JONESBORO, AR (KAIT) - Four hundred fifty miles separate a brother from his sister and after watching the story Region 8 News did on Natalie Eaton he spoke about the day she nearly died.
"If there's one person that didn't deserve this to happen to them, it's her," said Dr. Brody Eaton, Natalie's oldest brother.
Dr. Eaton said he remembers with vivid detail what this experience was like in real life.
"I was trying to get her to squeeze my hands, but she couldn't because of the spinal cord injury," he said.
Dr. Eaton just happened to be near the fraternity house where Natalie was impaled by the broken end of a golf club.
"The hardest part was when she was telling me that she didn't want to die," said Dr. Eaton. "And me having to tell her, you're not gonna die and thinking to myself, Lord... don't let me be telling my sister a lie."
He rode in the ambulance with her to St. Bernards. Dr. Eaton is 8 years older than his sister and called ahead to make sure the staff was ready and then prayed with her on the way.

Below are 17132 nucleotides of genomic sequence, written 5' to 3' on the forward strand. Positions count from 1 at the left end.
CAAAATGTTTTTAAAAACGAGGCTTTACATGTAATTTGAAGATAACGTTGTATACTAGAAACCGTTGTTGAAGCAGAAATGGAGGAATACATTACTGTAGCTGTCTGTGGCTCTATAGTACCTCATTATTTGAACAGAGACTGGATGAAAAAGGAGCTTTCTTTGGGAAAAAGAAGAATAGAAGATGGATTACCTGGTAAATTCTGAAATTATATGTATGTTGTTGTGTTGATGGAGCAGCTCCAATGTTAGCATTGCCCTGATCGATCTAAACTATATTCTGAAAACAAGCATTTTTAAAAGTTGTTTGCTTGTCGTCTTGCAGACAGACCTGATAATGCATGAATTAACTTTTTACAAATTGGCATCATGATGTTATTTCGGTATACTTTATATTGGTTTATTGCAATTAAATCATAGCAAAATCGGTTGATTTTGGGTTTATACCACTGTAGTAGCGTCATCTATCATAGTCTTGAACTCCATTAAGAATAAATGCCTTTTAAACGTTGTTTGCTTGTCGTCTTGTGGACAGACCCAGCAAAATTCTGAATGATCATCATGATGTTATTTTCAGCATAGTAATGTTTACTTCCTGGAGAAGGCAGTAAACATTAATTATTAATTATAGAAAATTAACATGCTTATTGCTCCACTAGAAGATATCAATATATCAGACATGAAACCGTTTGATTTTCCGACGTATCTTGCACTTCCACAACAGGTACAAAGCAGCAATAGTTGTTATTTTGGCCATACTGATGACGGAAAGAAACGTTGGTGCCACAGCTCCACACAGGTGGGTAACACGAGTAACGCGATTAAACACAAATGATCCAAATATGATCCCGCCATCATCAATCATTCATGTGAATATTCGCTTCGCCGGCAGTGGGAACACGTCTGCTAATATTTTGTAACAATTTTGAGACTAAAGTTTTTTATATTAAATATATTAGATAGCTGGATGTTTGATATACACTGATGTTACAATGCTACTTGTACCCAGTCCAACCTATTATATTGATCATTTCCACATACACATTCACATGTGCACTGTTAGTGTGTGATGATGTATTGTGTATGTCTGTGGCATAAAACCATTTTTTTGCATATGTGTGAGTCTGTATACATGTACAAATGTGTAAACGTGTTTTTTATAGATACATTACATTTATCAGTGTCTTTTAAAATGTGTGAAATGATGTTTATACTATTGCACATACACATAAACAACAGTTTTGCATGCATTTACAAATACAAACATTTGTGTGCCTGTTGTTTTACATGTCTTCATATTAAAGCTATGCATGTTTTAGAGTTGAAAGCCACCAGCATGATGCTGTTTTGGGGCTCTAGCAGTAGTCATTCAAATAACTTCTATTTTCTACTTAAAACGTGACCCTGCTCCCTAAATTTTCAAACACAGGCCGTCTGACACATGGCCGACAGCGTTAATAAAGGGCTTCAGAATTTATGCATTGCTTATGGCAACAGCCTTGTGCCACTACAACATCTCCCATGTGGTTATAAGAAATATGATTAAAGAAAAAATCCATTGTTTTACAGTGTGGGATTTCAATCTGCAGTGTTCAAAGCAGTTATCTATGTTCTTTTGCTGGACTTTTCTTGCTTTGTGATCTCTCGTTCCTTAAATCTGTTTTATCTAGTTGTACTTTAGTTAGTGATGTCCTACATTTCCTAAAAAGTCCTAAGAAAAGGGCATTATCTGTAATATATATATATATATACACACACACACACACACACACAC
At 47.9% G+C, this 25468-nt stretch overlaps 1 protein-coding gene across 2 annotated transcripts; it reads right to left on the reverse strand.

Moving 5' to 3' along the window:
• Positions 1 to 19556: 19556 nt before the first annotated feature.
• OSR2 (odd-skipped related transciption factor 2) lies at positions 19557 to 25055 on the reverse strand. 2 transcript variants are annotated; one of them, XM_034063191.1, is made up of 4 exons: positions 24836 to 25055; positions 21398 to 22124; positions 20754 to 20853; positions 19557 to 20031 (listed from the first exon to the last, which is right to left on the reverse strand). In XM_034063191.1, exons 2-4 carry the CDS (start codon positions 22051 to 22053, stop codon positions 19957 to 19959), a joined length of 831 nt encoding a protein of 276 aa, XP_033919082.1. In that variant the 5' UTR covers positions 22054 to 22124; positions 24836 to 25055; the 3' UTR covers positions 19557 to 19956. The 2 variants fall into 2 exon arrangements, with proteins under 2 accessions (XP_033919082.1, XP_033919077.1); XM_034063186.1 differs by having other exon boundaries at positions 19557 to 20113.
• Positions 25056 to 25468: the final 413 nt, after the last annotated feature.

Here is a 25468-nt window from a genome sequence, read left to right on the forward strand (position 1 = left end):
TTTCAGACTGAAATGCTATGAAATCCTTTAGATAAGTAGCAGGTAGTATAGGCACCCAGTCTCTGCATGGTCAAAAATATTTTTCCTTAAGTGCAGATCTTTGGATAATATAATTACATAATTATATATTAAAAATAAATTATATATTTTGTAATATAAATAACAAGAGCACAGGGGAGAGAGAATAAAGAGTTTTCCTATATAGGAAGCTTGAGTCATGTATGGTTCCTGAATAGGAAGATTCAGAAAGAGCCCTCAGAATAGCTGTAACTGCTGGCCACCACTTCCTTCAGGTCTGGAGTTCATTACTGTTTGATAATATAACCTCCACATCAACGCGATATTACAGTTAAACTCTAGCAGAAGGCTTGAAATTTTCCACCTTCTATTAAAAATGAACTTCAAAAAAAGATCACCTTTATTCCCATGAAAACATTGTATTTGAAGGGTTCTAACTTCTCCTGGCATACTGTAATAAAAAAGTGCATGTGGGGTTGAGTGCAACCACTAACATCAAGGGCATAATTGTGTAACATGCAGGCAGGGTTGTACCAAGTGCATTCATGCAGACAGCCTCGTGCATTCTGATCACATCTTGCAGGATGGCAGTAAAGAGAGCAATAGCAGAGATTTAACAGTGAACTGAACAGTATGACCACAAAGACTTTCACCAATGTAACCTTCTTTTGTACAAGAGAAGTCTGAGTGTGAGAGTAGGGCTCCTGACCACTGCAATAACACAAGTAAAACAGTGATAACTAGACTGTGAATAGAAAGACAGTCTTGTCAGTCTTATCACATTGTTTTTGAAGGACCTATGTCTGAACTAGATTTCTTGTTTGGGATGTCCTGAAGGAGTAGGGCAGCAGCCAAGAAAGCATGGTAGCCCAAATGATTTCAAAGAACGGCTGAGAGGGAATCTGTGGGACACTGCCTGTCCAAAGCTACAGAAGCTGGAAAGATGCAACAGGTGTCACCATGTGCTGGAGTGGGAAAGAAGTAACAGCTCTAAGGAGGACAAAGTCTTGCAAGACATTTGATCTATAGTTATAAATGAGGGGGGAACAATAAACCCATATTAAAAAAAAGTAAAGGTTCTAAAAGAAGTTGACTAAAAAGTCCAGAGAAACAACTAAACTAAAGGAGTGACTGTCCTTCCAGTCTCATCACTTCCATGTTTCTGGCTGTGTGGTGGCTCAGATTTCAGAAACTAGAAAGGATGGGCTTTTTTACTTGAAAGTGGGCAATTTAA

"We were only 4 miles away," he said. "But that was the longest ride in my life."
Dr. Eaton said he was at the right place at the right time. He had debated long and hard over where to do his residency.
He felt drawn to home, but was never sure why.
"This is why," Dr. Eaton said. "This moment is why I was meant to come back and do this."
Dr. Eaton is doing his residency training at St. Bernards through the University of Arkansas for Medical Science's Area Health Education Centers, or UAMS AHEC.
As a physician, Dr. Eaton has watched his sister's care with a keen eye. He marvels at her progress, but, knows the daily struggles his mother and sister face.
"From just talking with my Mom, I think they just cry every other day now," said Dr. Eaton. "They used to cry every day."
Dr. Eaton said the happy moments are the ones he holds onto. He mentions a picture that was taken right before the accident. In it, Natalie is wearing a monogrammed necklace with her initials.
Her brother pulls the top of his shirt collar back to reveal the same necklace and gets a little misty-eyed. It was taken off in the emergency room the night he thought she might die.
Dr. Eaton said another physician held onto it for him.
"The day I came back to work, he handed it to me in a plastic bag," explained Dr. Eaton. "I've had it on ever since and I told Natalie, when you come back for good... You'll get it back."
That won't be long now, Natalie is set to go through a graduation ceremony at Shepherd Center later this month.
She graduates to the outpatient program. In between though, she's allowed a brief trip home and that will probably be quite a homecoming.
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